Dog Destroyed and Owner Fined and Banned after Attack

5 years ago | by

Aggressive dogs generic

A pet owner has been banned from keeping a dog for life and his dog destroyed after an attack in which two alpacas were killed at Upper Corindi.

The incident involved an American Staffordshire terrier and a Staffordshire terrier which had previously been declared dangerous after attacking alpacas on the same property.

Earlier this month, the two owners of the dogs pleaded guilty to a number of charges including failing to comply with dangerous dog control requirements, being in charge of a dangerous dog which attacks an animal or person and being the owner of a dangerous dog which attacks an animal or person.

Magistrate J Gibson presiding ordered that the Staffordshire terrier be surrendered to Council for it to be destroyed. It has since been put down.

Its owner was also banned from being the owner of a dog for life and fines totalling $2,400 were imposed.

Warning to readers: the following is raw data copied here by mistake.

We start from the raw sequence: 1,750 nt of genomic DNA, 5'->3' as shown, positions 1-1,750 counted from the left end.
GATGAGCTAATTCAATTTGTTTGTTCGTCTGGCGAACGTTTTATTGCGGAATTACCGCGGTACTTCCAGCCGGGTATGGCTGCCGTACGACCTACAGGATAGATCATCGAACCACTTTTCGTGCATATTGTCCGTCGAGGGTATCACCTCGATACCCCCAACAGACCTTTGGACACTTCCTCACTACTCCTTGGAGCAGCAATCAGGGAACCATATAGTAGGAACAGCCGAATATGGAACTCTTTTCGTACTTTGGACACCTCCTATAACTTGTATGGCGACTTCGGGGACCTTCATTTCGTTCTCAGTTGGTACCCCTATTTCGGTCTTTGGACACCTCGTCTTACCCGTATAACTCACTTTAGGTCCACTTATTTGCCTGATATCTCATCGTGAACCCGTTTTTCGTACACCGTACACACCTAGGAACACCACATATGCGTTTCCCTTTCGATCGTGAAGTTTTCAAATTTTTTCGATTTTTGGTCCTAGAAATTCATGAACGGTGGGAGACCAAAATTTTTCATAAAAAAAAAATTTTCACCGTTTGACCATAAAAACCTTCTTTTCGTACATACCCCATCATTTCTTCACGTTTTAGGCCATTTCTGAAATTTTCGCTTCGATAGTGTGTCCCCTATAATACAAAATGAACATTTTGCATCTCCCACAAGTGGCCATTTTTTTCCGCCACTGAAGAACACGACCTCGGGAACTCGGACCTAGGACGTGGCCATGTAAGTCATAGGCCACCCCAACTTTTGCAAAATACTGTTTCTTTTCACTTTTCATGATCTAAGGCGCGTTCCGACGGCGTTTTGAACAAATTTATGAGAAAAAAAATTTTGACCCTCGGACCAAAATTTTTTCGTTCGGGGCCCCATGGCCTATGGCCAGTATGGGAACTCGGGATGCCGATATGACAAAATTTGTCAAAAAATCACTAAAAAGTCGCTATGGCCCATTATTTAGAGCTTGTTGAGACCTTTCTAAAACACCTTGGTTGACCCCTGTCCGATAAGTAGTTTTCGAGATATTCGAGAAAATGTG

The remaining dog will continue to live on its owner’s property under the conditions of the Dangerous Dog legislation.

“Cases like this highlight exactly what can happen if owners allow their dogs to roam without any control,” said Robert Percival, Council’s Section Leader Compliance Regulatory Enforcement.

“The alpacas were attacked, chased into a dam and eventually drowned. Their owners lost these animals in very distressing circumstances.

“The owner of the Staffordshire terrier was forced to surrender his dog for destruction, he can never own another dog and also faces having to pay some very substantial fines.

“Pet-owners need to take responsibility for their animals at all times.”

Dog-owners should note that dogs in public places are generally required to be on a leash and under the effective control of a competent person. Animals must be kept under direct supervision and control, even when they are off their leash in leash-free areas.

Owners who fail to keep their dogs leashed in public places (leash-free areas excepted) or take their dogs into prohibited places can attract fines of up to $1,100.

For more information on dangerous dogs, dogs in public places and owner responsibilities, go to

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